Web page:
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Fish spoilage mechanisms

water activity

Fish spoilage results from three basic mechanisms: Enzymatic autolysis, oxidation, microbial growth.

Autolytic enzymatic spoilage: Shortly after capture, chemical and biological changes take place in dead fish due to enzymatic breakdown of major fish molecules autolytic enzymes reduced textural quality during early stages of deterioration but did not produce the characteristic spoilage off-odors and off-flavors. This indicates that autolytic degradation can limit shelf-life and product quality even with relatively low levels of spoilage organisms. Most of the impact is on textural quality along with the production of hypoxanthine and formaldehyde.

The digestive enzymes cause extensive autolysis which results in meat softening, rupture of the belly wall and drain out of the blood water which contains both protein and oil. Peptides and free amino acids can be produced as a result of autolysis of fish muscle proteins, essential. Which lead towards the spoilage of fish meat as an outcome of microbial growth and production of biogenic amines.

Oxidative spoilage: Lipid oxidation is a major cause of deterioration and spoilage for the pelagic fish species such as mackerel and herring with high oil/fat content stored fat in their flesh. Lipid oxidation involves a three stage free radical mechanism: initiation, propagation and termination. Initiation involves the formation of lipid free radicals through catalysts such as heat, metal ions and irradiation. These free radicals which react with oxygen to form peroxyl radicals. During propagation, the peroxyl radicals reacting with other lipid molecules to form hydroperoxides and a new free radical. Termination occurs when a buildup of these free radicals interact to form nonradical products. Oxidation typically involves the reaction of oxygen with the double bonds of fatty acids. Therefore, fish lipids which consist of polyunsaturated fatty acids are highly susceptible to oxidation. Molecular oxygen needs to be activated in order to allow oxidation to occur. Transition metals are primary activators of molecular oxygen.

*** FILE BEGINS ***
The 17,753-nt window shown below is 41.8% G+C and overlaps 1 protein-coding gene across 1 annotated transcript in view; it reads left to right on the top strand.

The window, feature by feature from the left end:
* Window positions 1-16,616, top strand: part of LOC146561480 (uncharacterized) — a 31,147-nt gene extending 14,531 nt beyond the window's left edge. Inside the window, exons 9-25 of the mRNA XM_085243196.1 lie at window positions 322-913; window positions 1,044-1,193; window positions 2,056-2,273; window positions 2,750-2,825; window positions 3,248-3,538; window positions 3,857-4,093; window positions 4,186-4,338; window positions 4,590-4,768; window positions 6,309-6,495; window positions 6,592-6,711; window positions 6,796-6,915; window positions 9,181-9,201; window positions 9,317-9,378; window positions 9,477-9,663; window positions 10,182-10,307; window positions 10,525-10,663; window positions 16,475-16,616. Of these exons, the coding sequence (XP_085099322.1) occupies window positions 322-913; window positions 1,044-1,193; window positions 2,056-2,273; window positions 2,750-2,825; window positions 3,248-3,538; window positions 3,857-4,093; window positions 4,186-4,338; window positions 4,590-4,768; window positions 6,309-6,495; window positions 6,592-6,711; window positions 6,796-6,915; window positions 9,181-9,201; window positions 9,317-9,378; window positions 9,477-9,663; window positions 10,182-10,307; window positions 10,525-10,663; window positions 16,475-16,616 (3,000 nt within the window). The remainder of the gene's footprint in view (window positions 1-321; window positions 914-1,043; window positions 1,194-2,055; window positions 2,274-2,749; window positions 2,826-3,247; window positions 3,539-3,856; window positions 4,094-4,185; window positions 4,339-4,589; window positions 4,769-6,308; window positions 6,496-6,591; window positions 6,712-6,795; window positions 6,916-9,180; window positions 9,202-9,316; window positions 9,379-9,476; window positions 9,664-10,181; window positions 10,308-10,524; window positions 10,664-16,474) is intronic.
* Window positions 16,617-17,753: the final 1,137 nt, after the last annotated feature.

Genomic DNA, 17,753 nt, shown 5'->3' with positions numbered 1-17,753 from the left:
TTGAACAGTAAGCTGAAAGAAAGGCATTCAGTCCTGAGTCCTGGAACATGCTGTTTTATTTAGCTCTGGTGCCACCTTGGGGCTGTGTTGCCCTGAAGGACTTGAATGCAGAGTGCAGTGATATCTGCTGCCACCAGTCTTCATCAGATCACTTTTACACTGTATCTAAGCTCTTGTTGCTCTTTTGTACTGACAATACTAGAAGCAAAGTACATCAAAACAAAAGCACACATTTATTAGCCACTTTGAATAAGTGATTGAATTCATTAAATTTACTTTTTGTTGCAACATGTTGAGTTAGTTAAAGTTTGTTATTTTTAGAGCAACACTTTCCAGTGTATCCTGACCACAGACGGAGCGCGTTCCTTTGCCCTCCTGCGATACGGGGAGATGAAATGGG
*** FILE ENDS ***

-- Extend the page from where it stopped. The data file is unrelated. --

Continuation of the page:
In fish, lipid oxidation can occur enzymatically or non-enzymatically. The enzymatic hydrolysis of fats by lipases is termed lipolysis (fat deterioration). During this process, lipases split the glycerides forming free fatty acids which are responsible for: (a) common off-flavour, frequently referred to as rancidity and (b) reducing the oil quality. The lipolytic enzymes could either be endogenous of the food product (such as milk) or derived from psychrotrophic microorganisms. The enzymes involved are the lipases present in the skin, blood and tissue. The main enzymes in fish lipid hydrolysis are triacyl lipase, phospholipase A2 and phospholipase B. Non-enzymatic oxidation is caused by hematin compounds (hemoglobin, myoglobin and cytochrome) catalysis producing hydroperoxides. The fatty acids formed during hydrolysis of fish lipids interact with sarcoplasmic and myofibrillar proteins causing denaturation

Microbial spoilage: Composition of the microflora on newly caught fish depends on the microbial contents of the water in which the fish live. Fish microflora includes bacterial species such as Pseudomonas, Alcaligenes, Vibrio, Serratia and Micrococcus. Microbial growth and metabolism is a major cause of fish spoilage which produce amines, biogenic amines such as putrescine, histamine and cadaverine, organic acids, sulphides, alcohols, aldehydes and ketones with unpleasant and unacceptable off-flavors. Trimethylamine (TMA) levels are used universally to determine microbial deterioration leading to fish spoilage.